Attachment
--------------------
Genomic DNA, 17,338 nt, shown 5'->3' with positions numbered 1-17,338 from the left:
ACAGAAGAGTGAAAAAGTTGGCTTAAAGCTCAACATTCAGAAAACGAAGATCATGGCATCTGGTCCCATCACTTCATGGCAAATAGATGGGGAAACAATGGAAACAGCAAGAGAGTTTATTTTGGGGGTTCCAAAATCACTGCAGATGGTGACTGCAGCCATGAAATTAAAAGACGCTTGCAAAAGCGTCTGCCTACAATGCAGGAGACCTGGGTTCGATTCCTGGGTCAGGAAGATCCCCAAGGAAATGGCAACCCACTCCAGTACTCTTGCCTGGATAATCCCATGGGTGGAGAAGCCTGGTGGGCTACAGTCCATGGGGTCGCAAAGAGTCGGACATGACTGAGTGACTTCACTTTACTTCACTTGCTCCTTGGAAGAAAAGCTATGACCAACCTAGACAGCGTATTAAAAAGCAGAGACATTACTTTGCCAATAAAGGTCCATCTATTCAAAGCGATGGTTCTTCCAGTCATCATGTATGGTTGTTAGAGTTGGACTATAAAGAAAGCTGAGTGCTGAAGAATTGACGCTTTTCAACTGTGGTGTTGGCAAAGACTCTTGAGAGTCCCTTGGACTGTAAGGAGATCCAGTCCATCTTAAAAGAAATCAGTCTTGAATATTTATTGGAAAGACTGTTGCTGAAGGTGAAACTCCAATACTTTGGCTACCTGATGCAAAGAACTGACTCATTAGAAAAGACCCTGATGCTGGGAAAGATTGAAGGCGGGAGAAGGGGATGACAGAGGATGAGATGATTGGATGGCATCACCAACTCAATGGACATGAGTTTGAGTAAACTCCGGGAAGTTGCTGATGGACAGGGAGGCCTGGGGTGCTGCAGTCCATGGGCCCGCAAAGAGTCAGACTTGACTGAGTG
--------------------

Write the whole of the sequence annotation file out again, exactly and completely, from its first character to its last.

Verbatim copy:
Genomic DNA, 17,338 nt, shown 5'->3' with positions numbered 1-17,338 from the left:
ACAGAAGAGTGAAAAAGTTGGCTTAAAGCTCAACATTCAGAAAACGAAGATCATGGCATCTGGTCCCATCACTTCATGGCAAATAGATGGGGAAACAATGGAAACAGCAAGAGAGTTTATTTTGGGGGTTCCAAAATCACTGCAGATGGTGACTGCAGCCATGAAATTAAAAGACGCTTGCAAAAGCGTCTGCCTACAATGCAGGAGACCTGGGTTCGATTCCTGGGTCAGGAAGATCCCCAAGGAAATGGCAACCCACTCCAGTACTCTTGCCTGGATAATCCCATGGGTGGAGAAGCCTGGTGGGCTACAGTCCATGGGGTCGCAAAGAGTCGGACATGACTGAGTGACTTCACTTTACTTCACTTGCTCCTTGGAAGAAAAGCTATGACCAACCTAGACAGCGTATTAAAAAGCAGAGACATTACTTTGCCAATAAAGGTCCATCTATTCAAAGCGATGGTTCTTCCAGTCATCATGTATGGTTGTTAGAGTTGGACTATAAAGAAAGCTGAGTGCTGAAGAATTGACGCTTTTCAACTGTGGTGTTGGCAAAGACTCTTGAGAGTCCCTTGGACTGTAAGGAGATCCAGTCCATCTTAAAAGAAATCAGTCTTGAATATTTATTGGAAAGACTGTTGCTGAAGGTGAAACTCCAATACTTTGGCTACCTGATGCAAAGAACTGACTCATTAGAAAAGACCCTGATGCTGGGAAAGATTGAAGGCGGGAGAAGGGGATGACAGAGGATGAGATGATTGGATGGCATCACCAACTCAATGGACATGAGTTTGAGTAAACTCCGGGAAGTTGCTGATGGACAGGGAGGCCTGGGGTGCTGCAGTCCATGGGCCCGCAAAGAGTCAGACTTGACTGAGTG